It wasn't the feeling the new guy hadn't 'earned' it, exactly; even when I get bad service in a restaurant, I'll always leave some sort of tip. The size of the tip does change, but I won't ever stiff a server completely. (Or I haven't; I suppose I can conceive of behaviours which would actually lead me to not leave any tip, but it would have to be kind of cartoonishly extreme.) But somehow, by the mere fact the new guy hadn't been around, it kept me from being able to feel like I was doing something to appreciate him. Sure, I was still being generous in a small way, but there were no real feelings of appreciation behind it. When I leave a card for Jeff or the mailman or hand the cookie platter to Katie at the bar, I'm showing them I appreciate them, thanking them for improving my life in some way. When I left the card for the new WM guy, I was just giving because I felt obligated, because it felt like the right thing to do. And while doing the right thing is more than a good enough reason to do something, somehow giving to a random stranger who has now picked up my trash a total of one time lacked a certain elemental meaning that came with giving to someone I truly meant to show appreciation to.
Maybe this is the sort of thing that doesn't merit any thought; maybe it's the sort of thing other people are capable of assimilating into their worldviews much easier than I am, and it's just that I'm weird and neurotic that things like that occupy so much of my conscious thought. But it was the only thing I could think of to write about this Christmas Eve morning, and so here it is. I wasn't going to spit out 2500+ words on draft picks; the site traffic is always light around the holidays, and I don't want those posts (which I do put a large amount of work into, believe it or not), to get lost in the shuffle. I may come back with a draft post next week, but chances are I probably won't then, either. I'll probably wait until after New Year's has come and gone, and the eyeballs have returned following the holiday lull. But we'll see.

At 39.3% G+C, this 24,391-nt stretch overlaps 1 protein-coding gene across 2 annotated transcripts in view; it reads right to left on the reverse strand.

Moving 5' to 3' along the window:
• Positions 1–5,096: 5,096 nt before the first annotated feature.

I hope all of you out there who celebrate Christmas have really lovely ones. I've got a few things here, for your listening or watching pleasure, if you happen to be stuck at your computer this day and looking for something to hold your attention. There's a
modern cover of a Christmas song from my childhood I'm really quite fond of,
my favourite Christmas album ever,
the song which, honestly, has probably become my favourite Christmas song over the last two years,
one of the very few pieces of Flaming Lips music I sadly don't own,
another bit from the Lips, just because,
the California Raisins' Christmas, which I love and is sadly never, ever broadcast anywhere it seems,
one of the three most perfect songs ever recorded,
the one Alabama Christmas song I really like, that we had on a True Value Hardware Christmas record when I was a kid (and I actually still have now),
a Christmas song I've loved since I was a child and actually had a hard time convincing people existed for the longest time,
and a short video of a video game that, for me, always brings back my childhood Christmases in a way almost nothing else does. My mother had taken to the habit of putting Nintendo games in shoeboxes and wrapping them up that way, in order to keep me from knowing ahead of time the package I was about to open was a game. Unfortunately for her, I figured it out and, when I finally bugged her enough to allow me to pick out and open one gift three days before Christmas, I chose one that was clearly a shoebox and opened it to find The Bard's Tale, NES version, which was supposed to be my great surprised for the year because the game was, for one reason or another, almost impossible to find. To this day I feel a little bad about purposely going for the one I was sure was a video game, although I had no way of knowing the one I chose was meant to be one of my really big gifts for the year. It's not really Christmas-related in any actual way, but if you want to know what I think of when I think back on being a child at Christmastime, my mother becoming enraged and refusing to speak to me after I opened up this game on the 22nd of December 1990 is a good place to start. That's...unintentionally rather dark. Oh, well.
I will see you all next week, on the last day of the year. Happy Christmas, VEB.